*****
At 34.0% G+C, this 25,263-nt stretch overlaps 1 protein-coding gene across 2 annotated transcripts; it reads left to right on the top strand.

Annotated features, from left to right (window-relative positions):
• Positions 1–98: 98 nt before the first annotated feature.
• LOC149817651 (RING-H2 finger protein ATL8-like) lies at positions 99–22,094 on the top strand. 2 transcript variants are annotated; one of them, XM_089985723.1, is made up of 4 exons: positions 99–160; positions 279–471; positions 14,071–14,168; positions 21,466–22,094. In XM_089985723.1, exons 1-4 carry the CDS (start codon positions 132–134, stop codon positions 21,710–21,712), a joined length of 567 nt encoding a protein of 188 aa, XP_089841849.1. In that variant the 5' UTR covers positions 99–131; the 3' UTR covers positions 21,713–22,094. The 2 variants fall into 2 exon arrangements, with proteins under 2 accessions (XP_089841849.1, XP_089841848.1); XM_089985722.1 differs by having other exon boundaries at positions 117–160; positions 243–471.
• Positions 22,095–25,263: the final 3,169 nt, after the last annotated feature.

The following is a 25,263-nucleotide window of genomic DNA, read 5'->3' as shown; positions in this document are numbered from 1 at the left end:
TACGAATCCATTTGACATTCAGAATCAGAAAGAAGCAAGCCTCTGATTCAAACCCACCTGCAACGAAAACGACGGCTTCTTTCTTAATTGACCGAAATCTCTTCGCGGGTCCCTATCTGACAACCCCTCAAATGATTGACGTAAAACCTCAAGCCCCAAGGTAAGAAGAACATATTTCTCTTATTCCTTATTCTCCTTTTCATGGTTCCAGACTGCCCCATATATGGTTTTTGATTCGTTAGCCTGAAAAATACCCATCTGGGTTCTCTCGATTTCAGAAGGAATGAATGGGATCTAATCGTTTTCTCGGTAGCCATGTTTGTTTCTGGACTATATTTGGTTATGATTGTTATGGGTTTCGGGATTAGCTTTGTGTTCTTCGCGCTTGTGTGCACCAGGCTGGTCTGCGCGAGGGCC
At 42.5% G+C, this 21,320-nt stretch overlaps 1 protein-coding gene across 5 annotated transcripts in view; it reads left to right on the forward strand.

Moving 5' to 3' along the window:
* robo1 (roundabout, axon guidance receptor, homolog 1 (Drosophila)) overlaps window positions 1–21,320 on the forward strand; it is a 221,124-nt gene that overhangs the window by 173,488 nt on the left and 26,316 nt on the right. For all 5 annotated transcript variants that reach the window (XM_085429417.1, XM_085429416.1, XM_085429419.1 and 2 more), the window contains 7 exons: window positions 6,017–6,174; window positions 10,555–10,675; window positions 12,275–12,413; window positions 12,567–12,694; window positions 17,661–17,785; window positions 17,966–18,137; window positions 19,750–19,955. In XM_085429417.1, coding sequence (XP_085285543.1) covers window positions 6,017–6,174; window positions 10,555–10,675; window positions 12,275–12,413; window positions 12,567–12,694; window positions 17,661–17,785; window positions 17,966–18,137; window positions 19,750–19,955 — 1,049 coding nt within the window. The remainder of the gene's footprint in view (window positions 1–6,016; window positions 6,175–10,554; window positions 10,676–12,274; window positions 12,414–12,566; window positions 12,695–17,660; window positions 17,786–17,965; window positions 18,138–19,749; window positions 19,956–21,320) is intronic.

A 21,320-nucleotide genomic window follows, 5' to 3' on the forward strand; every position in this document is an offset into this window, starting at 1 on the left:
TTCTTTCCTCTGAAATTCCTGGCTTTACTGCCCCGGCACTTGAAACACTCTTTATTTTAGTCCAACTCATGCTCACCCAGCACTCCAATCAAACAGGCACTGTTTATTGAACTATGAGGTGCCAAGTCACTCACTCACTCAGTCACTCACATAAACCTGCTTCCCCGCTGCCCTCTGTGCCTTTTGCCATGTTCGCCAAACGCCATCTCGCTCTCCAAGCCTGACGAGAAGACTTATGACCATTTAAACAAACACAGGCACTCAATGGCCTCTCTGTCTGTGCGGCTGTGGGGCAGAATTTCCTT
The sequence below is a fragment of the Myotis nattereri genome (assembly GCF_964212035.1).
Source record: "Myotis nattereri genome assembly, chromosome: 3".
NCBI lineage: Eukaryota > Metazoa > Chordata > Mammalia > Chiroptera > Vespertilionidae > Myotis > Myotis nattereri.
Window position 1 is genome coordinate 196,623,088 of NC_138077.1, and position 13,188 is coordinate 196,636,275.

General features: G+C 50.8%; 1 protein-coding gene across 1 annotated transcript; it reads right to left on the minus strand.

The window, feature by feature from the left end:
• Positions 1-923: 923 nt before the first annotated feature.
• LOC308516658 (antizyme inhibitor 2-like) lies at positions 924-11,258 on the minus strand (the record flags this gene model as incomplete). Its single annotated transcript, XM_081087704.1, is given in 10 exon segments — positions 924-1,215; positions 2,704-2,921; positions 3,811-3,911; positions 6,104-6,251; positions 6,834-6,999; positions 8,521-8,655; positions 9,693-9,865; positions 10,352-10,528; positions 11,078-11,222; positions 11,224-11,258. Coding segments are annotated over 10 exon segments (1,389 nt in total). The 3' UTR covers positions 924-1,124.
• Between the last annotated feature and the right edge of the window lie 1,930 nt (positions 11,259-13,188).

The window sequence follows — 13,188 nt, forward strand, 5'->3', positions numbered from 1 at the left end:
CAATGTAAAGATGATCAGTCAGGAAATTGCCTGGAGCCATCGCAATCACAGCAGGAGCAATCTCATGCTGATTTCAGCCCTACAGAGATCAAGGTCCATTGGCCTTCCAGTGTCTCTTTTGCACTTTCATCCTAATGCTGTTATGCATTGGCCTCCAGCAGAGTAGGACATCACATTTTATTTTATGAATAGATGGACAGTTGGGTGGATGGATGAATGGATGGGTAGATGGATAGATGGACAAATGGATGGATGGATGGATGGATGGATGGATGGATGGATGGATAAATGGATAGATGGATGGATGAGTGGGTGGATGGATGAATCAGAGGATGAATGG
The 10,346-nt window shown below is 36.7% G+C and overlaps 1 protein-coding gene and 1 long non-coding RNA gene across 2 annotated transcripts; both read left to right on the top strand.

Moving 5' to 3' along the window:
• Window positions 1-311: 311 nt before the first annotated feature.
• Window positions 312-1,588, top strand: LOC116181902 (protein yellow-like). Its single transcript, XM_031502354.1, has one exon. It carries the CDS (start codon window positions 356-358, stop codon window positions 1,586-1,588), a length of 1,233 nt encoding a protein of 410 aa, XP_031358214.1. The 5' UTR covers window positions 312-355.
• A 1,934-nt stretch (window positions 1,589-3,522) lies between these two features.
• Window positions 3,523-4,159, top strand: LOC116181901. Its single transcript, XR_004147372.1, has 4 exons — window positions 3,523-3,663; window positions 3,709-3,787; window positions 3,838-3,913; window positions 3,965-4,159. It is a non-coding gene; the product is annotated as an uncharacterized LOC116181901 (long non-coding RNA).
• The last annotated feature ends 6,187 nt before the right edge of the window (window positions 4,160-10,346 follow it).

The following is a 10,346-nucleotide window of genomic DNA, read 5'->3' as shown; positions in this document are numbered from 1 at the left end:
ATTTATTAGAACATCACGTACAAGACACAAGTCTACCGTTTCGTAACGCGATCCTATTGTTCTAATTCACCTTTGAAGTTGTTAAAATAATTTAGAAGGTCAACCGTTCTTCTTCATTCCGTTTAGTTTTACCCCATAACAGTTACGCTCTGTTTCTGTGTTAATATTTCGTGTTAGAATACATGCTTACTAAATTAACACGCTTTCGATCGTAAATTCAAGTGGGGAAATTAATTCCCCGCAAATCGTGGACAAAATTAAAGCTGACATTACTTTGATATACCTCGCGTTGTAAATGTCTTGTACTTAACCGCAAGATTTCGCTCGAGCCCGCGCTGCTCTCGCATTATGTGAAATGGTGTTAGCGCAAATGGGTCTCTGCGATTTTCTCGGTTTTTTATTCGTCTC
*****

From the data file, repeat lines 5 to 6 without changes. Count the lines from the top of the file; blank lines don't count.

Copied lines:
• Positions 22,095–25,263: the final 3,169 nt, after the last annotated feature.

The following is a 25,263-nucleotide window of genomic DNA, read 5'->3' as shown; positions in this document are numbered from 1 at the left end: